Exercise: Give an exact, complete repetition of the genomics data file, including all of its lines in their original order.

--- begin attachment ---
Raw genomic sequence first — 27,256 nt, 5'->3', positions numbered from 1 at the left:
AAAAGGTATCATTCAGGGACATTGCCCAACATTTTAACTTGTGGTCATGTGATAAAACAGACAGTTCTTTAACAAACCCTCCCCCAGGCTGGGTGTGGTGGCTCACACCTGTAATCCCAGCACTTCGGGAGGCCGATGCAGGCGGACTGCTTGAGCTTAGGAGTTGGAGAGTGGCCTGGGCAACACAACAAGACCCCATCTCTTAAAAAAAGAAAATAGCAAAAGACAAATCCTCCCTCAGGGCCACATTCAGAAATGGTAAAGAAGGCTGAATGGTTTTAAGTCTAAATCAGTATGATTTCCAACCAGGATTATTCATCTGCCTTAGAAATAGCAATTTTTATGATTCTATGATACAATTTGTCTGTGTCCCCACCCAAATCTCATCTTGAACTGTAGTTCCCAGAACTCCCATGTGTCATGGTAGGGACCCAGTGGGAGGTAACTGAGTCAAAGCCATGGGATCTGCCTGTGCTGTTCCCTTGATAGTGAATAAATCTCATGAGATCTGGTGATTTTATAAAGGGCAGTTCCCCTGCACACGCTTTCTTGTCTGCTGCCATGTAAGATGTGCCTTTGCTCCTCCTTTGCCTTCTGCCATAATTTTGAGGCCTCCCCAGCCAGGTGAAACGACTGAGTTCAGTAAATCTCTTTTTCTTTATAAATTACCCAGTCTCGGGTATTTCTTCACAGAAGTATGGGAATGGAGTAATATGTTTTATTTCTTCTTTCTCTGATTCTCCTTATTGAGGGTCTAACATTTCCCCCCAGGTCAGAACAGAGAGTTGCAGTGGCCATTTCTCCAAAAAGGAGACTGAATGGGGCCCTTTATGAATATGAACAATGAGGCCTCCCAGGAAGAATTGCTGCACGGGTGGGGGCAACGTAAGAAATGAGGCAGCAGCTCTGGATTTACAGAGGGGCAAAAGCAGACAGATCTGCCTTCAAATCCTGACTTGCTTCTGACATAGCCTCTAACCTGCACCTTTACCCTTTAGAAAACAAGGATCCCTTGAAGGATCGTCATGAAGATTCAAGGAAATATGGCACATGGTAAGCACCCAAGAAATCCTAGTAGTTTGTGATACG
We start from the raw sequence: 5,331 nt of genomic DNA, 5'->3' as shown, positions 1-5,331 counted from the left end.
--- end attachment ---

Raw genomic sequence first — 27,256 nt, 5'->3', positions numbered from 1 at the left:
AAAAGGTATCATTCAGGGACATTGCCCAACATTTTAACTTGTGGTCATGTGATAAAACAGACAGTTCTTTAACAAACCCTCCCCCAGGCTGGGTGTGGTGGCTCACACCTGTAATCCCAGCACTTCGGGAGGCCGATGCAGGCGGACTGCTTGAGCTTAGGAGTTGGAGAGTGGCCTGGGCAACACAACAAGACCCCATCTCTTAAAAAAAGAAAATAGCAAAAGACAAATCCTCCCTCAGGGCCACATTCAGAAATGGTAAAGAAGGCTGAATGGTTTTAAGTCTAAATCAGTATGATTTCCAACCAGGATTATTCATCTGCCTTAGAAATAGCAATTTTTATGATTCTATGATACAATTTGTCTGTGTCCCCACCCAAATCTCATCTTGAACTGTAGTTCCCAGAACTCCCATGTGTCATGGTAGGGACCCAGTGGGAGGTAACTGAGTCAAAGCCATGGGATCTGCCTGTGCTGTTCCCTTGATAGTGAATAAATCTCATGAGATCTGGTGATTTTATAAAGGGCAGTTCCCCTGCACACGCTTTCTTGTCTGCTGCCATGTAAGATGTGCCTTTGCTCCTCCTTTGCCTTCTGCCATAATTTTGAGGCCTCCCCAGCCAGGTGAAACGACTGAGTTCAGTAAATCTCTTTTTCTTTATAAATTACCCAGTCTCGGGTATTTCTTCACAGAAGTATGGGAATGGAGTAATATGTTTTATTTCTTCTTTCTCTGATTCTCCTTATTGAGGGTCTAACATTTCCCCCCAGGTCAGAACAGAGAGTTGCAGTGGCCATTTCTCCAAAAAGGAGACTGAATGGGGCCCTTTATGAATATGAACAATGAGGCCTCCCAGGAAGAATTGCTGCACGGGTGGGGGCAACGTAAGAAATGAGGCAGCAGCTCTGGATTTACAGAGGGGCAAAAGCAGACAGATCTGCCTTCAAATCCTGACTTGCTTCTGACATAGCCTCTAACCTGCACCTTTACCCTTTAGAAAACAAGGATCCCTTGAAGGATCGTCATGAAGATTCAAGGAAATATGGCACATGGTAAGCACCCAAGAAATCCTAGTAGTTTGTGATACG
We start from the raw sequence: 5,331 nt of genomic DNA, 5'->3' as shown, positions 1-5,331 counted from the left end.